Tennessee senator indicted on campaign cash scheme charges
NASHVILLE, Tenn. (AP) — A Tennessee state senator and a Nashville social club owner were indicted on charges that they violated campaign finance laws by illegally concealing the transfer of $91,000 during the Republican lawmaker’s 2016 failed congressional campaign, federal investigators announced Monday.
A federal grand jury in Nashville handed down the five-count indictment against state Sen. Brian Kelsey and Joshua Smith on Friday, the acting U.S. attorneys for the state’s middle and western districts and an assistant attorney general from the federal Justice Department said in a news release.
Kelsey and Smith “unlawfully and secretly” funneled funds from Kelsey’s state Senate campaign committee to his federal congressional campaign committee, according to the indictment released Monday.
Prosecutors also allege that Kelsey and others caused a national nonprofit political organization to make illegal and excessive campaign contributions to Kelsey by coordinating with the organization on advertisements, and caused the organization to file false reports to the Federal Election Commission. Authorities did not name the national organization.
The indictment mentions, but does not charge, two alleged co-conspirators, one of whom is described as an attorney and former Tennessee House member expelled in 2016. Republican Rep. Jeremy Durham, a Republican from Franklin, was the only lawmaker expelled that year.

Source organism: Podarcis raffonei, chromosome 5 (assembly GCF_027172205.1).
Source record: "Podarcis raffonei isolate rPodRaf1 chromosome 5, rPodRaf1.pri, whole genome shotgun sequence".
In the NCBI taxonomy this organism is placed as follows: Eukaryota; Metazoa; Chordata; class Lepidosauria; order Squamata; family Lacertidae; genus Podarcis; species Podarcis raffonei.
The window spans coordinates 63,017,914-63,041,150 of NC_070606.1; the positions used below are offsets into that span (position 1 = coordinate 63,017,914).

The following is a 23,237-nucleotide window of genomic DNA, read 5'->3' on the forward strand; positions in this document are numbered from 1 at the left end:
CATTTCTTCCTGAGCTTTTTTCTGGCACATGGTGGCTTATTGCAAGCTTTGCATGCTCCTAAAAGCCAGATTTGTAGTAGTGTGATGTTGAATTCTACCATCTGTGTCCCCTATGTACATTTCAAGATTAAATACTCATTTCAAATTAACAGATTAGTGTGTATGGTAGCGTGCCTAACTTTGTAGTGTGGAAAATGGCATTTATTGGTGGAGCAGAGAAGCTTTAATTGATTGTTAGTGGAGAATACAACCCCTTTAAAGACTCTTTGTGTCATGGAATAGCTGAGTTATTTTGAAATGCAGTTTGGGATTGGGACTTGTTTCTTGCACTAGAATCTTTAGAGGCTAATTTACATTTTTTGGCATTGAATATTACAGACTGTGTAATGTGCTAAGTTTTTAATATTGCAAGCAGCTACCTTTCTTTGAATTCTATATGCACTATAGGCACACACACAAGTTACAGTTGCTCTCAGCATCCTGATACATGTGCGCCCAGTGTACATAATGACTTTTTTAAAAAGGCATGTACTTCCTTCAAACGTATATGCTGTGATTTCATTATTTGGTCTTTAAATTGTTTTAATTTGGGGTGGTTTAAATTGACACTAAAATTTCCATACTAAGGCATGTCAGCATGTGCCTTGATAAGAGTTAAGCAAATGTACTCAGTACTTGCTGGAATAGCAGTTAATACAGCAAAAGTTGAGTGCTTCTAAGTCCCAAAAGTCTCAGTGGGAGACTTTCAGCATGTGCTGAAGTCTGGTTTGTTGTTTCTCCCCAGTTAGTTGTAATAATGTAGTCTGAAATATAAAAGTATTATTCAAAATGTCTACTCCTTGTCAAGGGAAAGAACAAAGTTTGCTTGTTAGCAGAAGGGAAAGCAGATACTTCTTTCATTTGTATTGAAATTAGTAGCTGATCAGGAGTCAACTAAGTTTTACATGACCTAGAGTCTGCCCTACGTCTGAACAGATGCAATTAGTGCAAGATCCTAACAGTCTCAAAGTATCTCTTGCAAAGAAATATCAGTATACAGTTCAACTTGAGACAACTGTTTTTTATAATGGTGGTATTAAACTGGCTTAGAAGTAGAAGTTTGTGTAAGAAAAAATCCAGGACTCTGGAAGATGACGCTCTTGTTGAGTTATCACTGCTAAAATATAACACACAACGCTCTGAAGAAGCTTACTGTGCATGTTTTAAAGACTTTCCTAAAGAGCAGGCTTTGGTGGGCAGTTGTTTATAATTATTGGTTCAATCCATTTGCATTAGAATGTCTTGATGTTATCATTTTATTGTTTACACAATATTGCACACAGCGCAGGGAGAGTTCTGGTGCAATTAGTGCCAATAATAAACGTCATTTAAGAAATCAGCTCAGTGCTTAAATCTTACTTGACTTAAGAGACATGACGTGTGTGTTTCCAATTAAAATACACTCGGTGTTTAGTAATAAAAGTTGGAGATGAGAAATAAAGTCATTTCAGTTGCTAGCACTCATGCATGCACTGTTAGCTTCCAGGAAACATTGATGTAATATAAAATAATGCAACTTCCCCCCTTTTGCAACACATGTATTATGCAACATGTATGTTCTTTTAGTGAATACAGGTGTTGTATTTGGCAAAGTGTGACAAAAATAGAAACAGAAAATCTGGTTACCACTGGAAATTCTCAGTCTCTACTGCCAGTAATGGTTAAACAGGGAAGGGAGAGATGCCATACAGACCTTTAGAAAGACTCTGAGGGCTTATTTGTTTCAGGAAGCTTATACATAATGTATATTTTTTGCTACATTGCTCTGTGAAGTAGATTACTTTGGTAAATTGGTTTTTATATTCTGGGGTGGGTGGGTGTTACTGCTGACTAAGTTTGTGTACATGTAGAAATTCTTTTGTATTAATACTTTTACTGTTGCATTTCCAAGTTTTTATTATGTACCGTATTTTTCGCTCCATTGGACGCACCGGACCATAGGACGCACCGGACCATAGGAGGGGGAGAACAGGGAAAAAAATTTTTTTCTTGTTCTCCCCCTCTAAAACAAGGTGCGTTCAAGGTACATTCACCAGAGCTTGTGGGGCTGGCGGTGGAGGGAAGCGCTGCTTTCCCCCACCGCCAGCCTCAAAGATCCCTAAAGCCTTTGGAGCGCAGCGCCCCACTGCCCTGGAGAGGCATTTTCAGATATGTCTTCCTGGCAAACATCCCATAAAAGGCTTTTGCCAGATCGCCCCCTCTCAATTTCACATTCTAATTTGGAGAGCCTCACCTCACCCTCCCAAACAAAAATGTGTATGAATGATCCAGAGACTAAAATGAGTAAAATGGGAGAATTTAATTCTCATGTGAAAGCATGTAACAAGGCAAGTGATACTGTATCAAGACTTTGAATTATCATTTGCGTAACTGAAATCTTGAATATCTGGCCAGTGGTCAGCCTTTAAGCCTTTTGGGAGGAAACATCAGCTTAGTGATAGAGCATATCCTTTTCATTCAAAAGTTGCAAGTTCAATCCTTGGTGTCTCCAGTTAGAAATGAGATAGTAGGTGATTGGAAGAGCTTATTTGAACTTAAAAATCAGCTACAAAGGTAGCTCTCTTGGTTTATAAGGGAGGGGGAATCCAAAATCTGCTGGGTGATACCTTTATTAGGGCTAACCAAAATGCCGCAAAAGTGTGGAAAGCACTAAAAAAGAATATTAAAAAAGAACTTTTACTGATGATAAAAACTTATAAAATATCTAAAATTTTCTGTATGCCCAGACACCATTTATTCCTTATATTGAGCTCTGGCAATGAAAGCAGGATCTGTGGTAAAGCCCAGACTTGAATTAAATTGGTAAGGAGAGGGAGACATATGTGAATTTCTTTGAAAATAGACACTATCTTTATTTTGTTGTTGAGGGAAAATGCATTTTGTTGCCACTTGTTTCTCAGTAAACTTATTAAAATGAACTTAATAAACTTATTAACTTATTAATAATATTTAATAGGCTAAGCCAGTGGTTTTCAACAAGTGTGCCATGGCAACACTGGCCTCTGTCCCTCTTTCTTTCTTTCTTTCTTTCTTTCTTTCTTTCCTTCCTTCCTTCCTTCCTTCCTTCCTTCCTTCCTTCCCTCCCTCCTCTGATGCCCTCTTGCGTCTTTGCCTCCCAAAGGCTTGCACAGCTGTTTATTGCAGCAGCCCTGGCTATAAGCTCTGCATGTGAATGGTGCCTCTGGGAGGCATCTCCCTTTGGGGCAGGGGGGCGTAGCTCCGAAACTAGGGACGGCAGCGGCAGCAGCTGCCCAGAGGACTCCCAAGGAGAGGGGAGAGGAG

Kelsey, Smith and the unidentified co-conspirators moved tens of thousands of dollars to the political organization in 2016, according to the indictment.
“It was a purpose of the conspiracy to unlawfully and secretly funnel soft money from state committee 1 to (the political organization) to support Kelsey’s federal campaign,” the indictment stated.
The indictment goes on to allege that the political organization filed several reports claiming that it made “independent expenditures” on Kelsey’s behalf when “in truth and in fact, the expenditure was coordinated with Kelsey and his agents and was not independent.”
Kelsey, a Republican from Germantown, was elected to the General Assembly in 2009 and serves as chairman of the Senate Education Committee. He’s up for reelection in 2022.
Smith is the owner of The Standard, a restaurant and private club near the state Capitol that is often frequented by lawmakers.
Neither Kelsey nor Smith responded to phone calls and emailed requests for comment. Their first court appearance is scheduled for Nov. 5. If convicted, they face up to five years in prison on each count.
The indictment is the second time in a little more than a year that a Tennessee lawmaker has been indicted.
Last month, Democratic state Sen. Katrina Robinson of Memphis was convicted of four of five counts of wire fraud stemming from charges that she misused federal grant money awarded to a health care school she operated. A judge had acquitted her on 15 of 20 charges. Robinson, who was initially indicted in July 2020, is seeking an acquittal or a new trial and has not resigned her legislative post as Republican Lt. Gov. Randy McNally asked her to do after her conviction.
Meanwhile, several Republican state House lawmakers, including former GOP House Speaker Glen Casada, state Rep. Robin Smith and Rep. Todd Warner, had their homes and legislative offices searched by federal agents earlier this year. Warner told state regulators earlier this year that federal agents took all the files and documents related to his campaign. Federal authorities have release scant details about what they were looking for.
By KIMBERLEE KRUESI and JONATHAN MATTISE Associated Press
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